Parasiliti: Commitment to Suns could jump-start city's progress

December 18, 2011
  • Bob Parasiliti
Bob Parasiliti

Every New Year rings in with some incredible standards to meet.

“It only happens once a year, when one night can change everything. For this one magical night, it is about getting another chance to do more, to give more and to love more. That’s what New Year’s is all about.”

That observation isn’t science. In fact, it is an excerpt from the trailer for “New Year’s Eve,” the holiday chick flick that is now in theaters.

The New Year is like the mouthwash after chewing on a year full of onions.

It’s the reset button needed to reboot all great intentions.

It is our mulligan.

In that sense, the City of Hagerstown placed its reservation for change in 2012 on Tuesday, three weeks before the ball is scheduled to drop.

In the loosest of definitions, that magic moment that separates 2011 and 2012 could signal a bit of badly needed rebirth for this area.

On Tuesday, the city made a commitment aimed at keeping professional baseball in Hagerstown.

It committed to help create a vastly improved facility, through renovating or replacing 80-year-old Municipal Stadium, at the price of about $2.8 million over 20 years.

It isn’t the solution, but it is the first step of many by this area and the Hagerstown Suns — the stadium’s main tenant — to make any solution a reality. And believe it, there are many more steps lined with a number of hoops to jump through to make any of this idea a reality.

The city offered money that will not raise taxes, with hopes that other parts of government will add support. It was also made with a promise from the Suns to work out a revenue-sharing plan which will help defer costs.

Without even looking, I know this idea will be met with mixed feelings. Any hint of progress automatically has people for and against it. No matter what it is — whether the terms of the economy, use of taxpayers’ money, need, practicality, political motives, bias support of one business and favoritism — it’s fired as salvos of smoke to cloud the issue.

It’s inevitable because every move involving business, government and public opinion provides more drama than “Days of Our Lives.”

That’s probably because it has a bearing on the days of our lives.

So, let’s strip it down to the bare essence.

What this came down to is the city drawing a line in the sand.

Another year is coming and there will be another business on the verge of eliminating local workers, closing or moving. A number of downtown mainstays closed in the last year. The closing of Washington County Hospital was the first in 2011’s domino effect as a number of the city’s signature shops were forced to surrender their downtown loyalty for survival.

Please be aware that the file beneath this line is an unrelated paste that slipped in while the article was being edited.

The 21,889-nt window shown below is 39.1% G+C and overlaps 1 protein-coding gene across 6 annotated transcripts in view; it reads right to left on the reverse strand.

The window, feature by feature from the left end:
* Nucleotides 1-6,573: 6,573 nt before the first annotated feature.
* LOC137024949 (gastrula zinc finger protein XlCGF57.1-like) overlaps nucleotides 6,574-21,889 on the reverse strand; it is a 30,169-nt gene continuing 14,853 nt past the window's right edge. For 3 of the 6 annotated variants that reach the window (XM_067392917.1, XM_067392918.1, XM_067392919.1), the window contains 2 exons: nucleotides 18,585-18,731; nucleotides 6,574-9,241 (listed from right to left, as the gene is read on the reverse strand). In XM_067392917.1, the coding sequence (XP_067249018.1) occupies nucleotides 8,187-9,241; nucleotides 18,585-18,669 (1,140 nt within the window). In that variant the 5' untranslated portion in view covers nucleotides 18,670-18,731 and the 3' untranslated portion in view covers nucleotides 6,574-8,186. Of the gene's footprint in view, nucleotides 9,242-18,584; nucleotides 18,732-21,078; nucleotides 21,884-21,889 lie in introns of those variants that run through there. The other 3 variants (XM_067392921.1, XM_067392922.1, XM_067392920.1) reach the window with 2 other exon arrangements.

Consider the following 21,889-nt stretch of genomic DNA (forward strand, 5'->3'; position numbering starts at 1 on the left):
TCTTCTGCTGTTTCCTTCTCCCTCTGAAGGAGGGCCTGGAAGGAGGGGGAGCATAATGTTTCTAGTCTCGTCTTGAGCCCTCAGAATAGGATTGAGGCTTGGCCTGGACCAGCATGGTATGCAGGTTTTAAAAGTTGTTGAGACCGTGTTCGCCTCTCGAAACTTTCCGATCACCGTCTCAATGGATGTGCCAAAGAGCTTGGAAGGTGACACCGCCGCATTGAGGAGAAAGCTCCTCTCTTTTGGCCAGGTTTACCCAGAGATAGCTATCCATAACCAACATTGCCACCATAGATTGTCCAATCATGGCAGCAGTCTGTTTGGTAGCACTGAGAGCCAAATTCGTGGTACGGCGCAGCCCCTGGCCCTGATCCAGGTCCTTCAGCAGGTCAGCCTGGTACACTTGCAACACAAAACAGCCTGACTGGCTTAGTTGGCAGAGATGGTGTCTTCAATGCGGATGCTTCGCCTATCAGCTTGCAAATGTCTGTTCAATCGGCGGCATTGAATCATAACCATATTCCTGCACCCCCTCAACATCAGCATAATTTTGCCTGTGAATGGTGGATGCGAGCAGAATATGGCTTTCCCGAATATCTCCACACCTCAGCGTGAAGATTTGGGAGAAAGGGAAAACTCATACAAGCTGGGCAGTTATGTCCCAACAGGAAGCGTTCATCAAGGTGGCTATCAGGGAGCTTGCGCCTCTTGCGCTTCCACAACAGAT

Lately, it seems like all of Hagerstown’s one-way streets point out of town.

This week’s commitment can be perceived as the city’s next first shot at reclaiming Hagerstown’s image and standing.

It wasn’t that long ago when Hagerstown seemed like it was on the verge of big things. The area, sitting on the tangent of two major interstates that crossed on the outskirts of town, had every chance to thrive.

Business and industry courted us because of the benefits of the location.

But all that suddenly ended. The first finger was pointed at the economy, and it was a huge factor.

But so is complacency.

Right now, we are like a dog chasing its tail. We run around in circles trying to get something that stays just out of reach.

Right now, the businesses that are still here are badly damaged by the void created by the ones that have left.

There has been a long unwritten rule here that stunts progress. There is a desire to have big-city amenities as long as they don’t change the small-town feel. Bring in new businesses, outlets and entertainment possibilities, just don’t put them in my neighborhood and don’t use any of my tax money to get something I personally won’t use.

This may or may not be true, but a perception like this is an elephant in the room that seemingly handcuffs elected officials.

Again, the commitment for the stadium isn’t the answer, just the signs of a starting point. There have been other attempts, but none of them have produced the needed results.

If executed correctly, professional baseball and an improved stadium could be the anchor for exciting prospects to breathe life back into this town.

It’s worth a shot.

After all, “for this one magical night, it is about getting another chance to do more, to give more and to love more” for the town we call home.

It’s a new beginning every year.

Bob Parasiliti is a staff writer for The Herald-Mail. He can be reached at 301-791-7358 or by email at

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